Performance & drive
What it’s like to drive, and how quiet it is
Engine, 0-60mph and gearbox
Unless you’re happy going nowhere in a hurry, the 0.9-litre petrol is best avoided. It has to be worked hard to make even half-decent progress and because it has little torque, you’re constantly changing down a gear (sometimes two) to overtake, and to climb steep hills.
The 1.4-litre petrol engine is a much better choice. It’s stronger and delivers its power more evenly, so doesn’t have to be worked as hard. The higher-powered 1.4 is stronger again but is reserved for the range-topping Quadrifoglio Verde, so is too pricey to recommend.
It’s the same story with the diesels. The smaller 1.3 is perfectly adequate for most journeys, so there’s little point going for the livelier, but more expensive, 1.6.
The 140bhp and 170bhp 1.4 petrols are automatic only; all other models have a manual gearbox. While Alfa’s TCT twin-clutch auto gearbox is quick and smooth once the car is up and running on open roads, it tends to dither and hunt for gears at lower speeds around town.
Suspension and ride comfort
If you value ride comfort, there are better small cars. The Mito struggles to remain settled over broken roads, especially over large obstructions such as speed bumps and potholes. The ride is worse at low speeds, and particularly bad on the sportier models with their larger wheels and stiffer suspension.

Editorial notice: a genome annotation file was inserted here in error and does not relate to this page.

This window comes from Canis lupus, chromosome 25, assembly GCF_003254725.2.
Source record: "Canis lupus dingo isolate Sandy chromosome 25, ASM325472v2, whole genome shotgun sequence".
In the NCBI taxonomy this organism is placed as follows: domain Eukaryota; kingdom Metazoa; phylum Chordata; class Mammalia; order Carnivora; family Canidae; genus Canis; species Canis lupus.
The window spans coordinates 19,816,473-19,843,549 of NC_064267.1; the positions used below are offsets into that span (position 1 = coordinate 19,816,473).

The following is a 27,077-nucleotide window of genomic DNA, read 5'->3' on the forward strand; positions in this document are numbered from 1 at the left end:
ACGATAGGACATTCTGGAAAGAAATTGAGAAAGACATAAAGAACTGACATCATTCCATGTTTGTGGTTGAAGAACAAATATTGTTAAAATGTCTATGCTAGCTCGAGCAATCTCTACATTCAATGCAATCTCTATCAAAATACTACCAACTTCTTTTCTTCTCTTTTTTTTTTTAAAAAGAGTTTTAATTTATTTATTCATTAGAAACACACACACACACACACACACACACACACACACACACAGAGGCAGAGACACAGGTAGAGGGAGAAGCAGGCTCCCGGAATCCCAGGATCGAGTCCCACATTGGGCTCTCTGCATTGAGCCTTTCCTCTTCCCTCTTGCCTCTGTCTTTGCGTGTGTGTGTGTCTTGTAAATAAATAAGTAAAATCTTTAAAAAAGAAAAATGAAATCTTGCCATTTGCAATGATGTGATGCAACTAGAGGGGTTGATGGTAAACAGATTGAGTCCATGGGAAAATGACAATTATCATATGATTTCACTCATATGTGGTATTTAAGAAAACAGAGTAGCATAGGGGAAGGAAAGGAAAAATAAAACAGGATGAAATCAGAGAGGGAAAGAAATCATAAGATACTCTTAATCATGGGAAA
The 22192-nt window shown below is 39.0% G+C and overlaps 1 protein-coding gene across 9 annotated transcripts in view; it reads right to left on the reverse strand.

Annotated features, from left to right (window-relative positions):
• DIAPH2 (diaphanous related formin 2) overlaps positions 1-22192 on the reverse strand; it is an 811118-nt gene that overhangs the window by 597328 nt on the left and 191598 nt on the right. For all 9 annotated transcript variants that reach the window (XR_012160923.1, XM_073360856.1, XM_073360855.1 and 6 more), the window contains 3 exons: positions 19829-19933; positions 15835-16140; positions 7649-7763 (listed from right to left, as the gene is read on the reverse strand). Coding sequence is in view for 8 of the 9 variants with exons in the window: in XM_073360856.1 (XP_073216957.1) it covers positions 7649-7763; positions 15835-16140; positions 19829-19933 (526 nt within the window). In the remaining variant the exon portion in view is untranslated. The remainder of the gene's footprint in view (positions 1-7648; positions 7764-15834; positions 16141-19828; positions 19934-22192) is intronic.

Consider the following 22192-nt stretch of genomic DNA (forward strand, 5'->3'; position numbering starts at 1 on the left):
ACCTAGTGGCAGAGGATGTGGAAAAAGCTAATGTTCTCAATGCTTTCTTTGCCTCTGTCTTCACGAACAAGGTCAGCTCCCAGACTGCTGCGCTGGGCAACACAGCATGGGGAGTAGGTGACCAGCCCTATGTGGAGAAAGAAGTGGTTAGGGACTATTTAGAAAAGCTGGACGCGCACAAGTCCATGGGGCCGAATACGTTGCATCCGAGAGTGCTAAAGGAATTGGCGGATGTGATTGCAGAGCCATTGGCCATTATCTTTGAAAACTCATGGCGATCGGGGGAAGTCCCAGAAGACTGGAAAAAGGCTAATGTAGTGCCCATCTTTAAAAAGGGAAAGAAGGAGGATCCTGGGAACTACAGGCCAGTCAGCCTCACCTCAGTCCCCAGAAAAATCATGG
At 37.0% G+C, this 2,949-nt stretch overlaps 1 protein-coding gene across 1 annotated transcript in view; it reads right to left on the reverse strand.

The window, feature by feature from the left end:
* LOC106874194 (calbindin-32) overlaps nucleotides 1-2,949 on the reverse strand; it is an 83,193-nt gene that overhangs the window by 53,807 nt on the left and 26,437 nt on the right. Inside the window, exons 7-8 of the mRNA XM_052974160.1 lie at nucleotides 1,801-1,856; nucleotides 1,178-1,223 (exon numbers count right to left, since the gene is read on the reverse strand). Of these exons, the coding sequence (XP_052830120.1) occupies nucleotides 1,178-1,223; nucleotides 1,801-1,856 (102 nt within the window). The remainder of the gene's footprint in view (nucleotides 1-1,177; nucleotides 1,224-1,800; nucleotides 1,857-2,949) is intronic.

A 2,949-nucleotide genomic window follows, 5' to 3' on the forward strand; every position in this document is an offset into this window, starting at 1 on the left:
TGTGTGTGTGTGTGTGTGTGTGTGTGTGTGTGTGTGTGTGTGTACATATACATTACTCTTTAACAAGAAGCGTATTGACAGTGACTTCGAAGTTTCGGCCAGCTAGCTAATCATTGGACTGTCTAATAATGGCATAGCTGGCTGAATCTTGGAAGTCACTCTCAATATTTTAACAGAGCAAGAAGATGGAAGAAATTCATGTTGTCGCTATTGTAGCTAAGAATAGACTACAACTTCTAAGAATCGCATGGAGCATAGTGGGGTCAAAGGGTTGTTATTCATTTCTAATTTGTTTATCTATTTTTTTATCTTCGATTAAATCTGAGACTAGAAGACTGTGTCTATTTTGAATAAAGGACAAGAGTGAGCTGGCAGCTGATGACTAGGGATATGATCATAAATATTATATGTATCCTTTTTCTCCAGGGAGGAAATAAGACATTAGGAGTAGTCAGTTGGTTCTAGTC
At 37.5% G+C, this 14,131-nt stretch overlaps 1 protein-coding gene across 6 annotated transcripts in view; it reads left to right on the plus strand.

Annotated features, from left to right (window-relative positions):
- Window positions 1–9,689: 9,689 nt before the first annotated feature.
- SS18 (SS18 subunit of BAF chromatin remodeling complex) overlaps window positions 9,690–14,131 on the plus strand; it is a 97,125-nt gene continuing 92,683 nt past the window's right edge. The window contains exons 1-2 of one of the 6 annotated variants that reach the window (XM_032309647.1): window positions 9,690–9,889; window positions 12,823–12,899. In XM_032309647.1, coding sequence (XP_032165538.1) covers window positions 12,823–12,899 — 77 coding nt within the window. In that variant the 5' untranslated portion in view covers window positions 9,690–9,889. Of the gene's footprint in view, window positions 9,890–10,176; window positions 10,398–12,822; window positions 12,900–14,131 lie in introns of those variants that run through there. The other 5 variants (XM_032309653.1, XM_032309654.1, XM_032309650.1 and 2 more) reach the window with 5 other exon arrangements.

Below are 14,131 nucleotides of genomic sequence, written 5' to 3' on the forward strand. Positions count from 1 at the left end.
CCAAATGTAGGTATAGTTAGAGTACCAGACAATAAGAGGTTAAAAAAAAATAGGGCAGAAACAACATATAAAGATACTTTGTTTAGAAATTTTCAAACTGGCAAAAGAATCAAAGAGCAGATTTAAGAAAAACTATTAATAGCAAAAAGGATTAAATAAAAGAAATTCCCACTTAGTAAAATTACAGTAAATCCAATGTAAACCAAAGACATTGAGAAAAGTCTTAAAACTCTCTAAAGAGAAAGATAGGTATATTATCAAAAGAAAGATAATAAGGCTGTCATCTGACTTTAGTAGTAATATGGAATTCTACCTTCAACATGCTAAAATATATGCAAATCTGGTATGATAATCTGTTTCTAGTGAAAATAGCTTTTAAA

Pricier models come with adjustable suspension and although it does a better job of keeping the Mito’s body in check over undulating roads, things are no more comfortable overall.
The Mito has some tough competition in this department – namely, the brilliant Ford Fiesta. In comparison, the little Alfa feels way off the mark. All Mitos suffer from vague steering that doesn’t give you much confidence when navigating tight bends at speed, even if the car’s level of grip is reasonably good. The Mito also leans badly in these situations, too.
At least its steering is light enough that town driving is never a chore. In fact, every version has a button on the dash that lightens the steering even further to aid parking.
Every Mito comes with a choice of three driving modes. They alter the steering, and throttle response and, if your Mito has the capability, the automatic gearbox’s changes and suspension stiffness. However, even the sportiest setting does little to disguise the Mito’s handling faults.
Noise and vibration
The 1.4-litre petrol engines are generally smooth and quiet when driven normally, but become a little boomy in the cabin when pushed hard. The two-cylinder 0.9-litre Twinair engine sends plenty of vibration through the pedals. The diesels are no better, being particularly intrusive at motorway speeds and clattery at start-up.
All Mitos suffer from wind and road noise at higher speeds, and clunks from the suspension at low speeds.